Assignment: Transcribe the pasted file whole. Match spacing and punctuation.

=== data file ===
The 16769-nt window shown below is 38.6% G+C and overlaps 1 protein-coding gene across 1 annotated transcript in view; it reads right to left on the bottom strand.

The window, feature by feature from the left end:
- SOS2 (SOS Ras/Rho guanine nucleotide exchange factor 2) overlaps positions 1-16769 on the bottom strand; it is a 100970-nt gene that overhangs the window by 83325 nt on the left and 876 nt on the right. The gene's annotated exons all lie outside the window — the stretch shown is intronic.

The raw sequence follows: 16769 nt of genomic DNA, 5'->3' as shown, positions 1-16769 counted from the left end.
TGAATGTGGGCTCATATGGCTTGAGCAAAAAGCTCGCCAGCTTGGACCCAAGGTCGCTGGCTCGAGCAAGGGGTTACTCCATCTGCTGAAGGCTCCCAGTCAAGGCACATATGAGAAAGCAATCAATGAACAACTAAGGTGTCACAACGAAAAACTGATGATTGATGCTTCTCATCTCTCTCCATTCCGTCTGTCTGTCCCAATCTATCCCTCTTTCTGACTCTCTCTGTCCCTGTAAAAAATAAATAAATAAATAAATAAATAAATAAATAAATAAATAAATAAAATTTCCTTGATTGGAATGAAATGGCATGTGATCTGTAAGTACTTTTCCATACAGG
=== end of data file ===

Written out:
The 16769-nt window shown below is 38.6% G+C and overlaps 1 protein-coding gene across 1 annotated transcript in view; it reads right to left on the bottom strand.

The window, feature by feature from the left end:
- SOS2 (SOS Ras/Rho guanine nucleotide exchange factor 2) overlaps positions 1-16769 on the bottom strand; it is a 100970-nt gene that overhangs the window by 83325 nt on the left and 876 nt on the right. The gene's annotated exons all lie outside the window — the stretch shown is intronic.

The raw sequence follows: 16769 nt of genomic DNA, 5'->3' as shown, positions 1-16769 counted from the left end.
TGAATGTGGGCTCATATGGCTTGAGCAAAAAGCTCGCCAGCTTGGACCCAAGGTCGCTGGCTCGAGCAAGGGGTTACTCCATCTGCTGAAGGCTCCCAGTCAAGGCACATATGAGAAAGCAATCAATGAACAACTAAGGTGTCACAACGAAAAACTGATGATTGATGCTTCTCATCTCTCTCCATTCCGTCTGTCTGTCCCAATCTATCCCTCTTTCTGACTCTCTCTGTCCCTGTAAAAAATAAATAAATAAATAAATAAATAAATAAATAAATAAATAAATAAAATTTCCTTGATTGGAATGAAATGGCATGTGATCTGTAAGTACTTTTCCATACAGG